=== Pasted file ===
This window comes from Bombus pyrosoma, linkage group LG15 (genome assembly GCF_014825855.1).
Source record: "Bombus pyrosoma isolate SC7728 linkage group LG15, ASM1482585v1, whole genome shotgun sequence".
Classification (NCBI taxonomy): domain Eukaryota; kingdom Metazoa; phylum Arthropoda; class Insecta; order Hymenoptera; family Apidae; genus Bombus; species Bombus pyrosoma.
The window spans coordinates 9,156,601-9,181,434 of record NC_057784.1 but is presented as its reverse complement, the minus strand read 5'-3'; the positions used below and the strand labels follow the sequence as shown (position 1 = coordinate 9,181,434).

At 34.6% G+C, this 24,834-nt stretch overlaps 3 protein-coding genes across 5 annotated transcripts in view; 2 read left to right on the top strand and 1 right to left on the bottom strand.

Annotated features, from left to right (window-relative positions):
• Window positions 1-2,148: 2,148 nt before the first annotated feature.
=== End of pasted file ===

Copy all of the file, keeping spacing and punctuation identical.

This window comes from Bombus pyrosoma, linkage group LG15 (genome assembly GCF_014825855.1).
Source record: "Bombus pyrosoma isolate SC7728 linkage group LG15, ASM1482585v1, whole genome shotgun sequence".
Classification (NCBI taxonomy): domain Eukaryota; kingdom Metazoa; phylum Arthropoda; class Insecta; order Hymenoptera; family Apidae; genus Bombus; species Bombus pyrosoma.
The window spans coordinates 9,156,601-9,181,434 of record NC_057784.1 but is presented as its reverse complement, the minus strand read 5'-3'; the positions used below and the strand labels follow the sequence as shown (position 1 = coordinate 9,181,434).

At 34.6% G+C, this 24,834-nt stretch overlaps 3 protein-coding genes across 5 annotated transcripts in view; 2 read left to right on the top strand and 1 right to left on the bottom strand.

Annotated features, from left to right (window-relative positions):
• Window positions 1-2,148: 2,148 nt before the first annotated feature.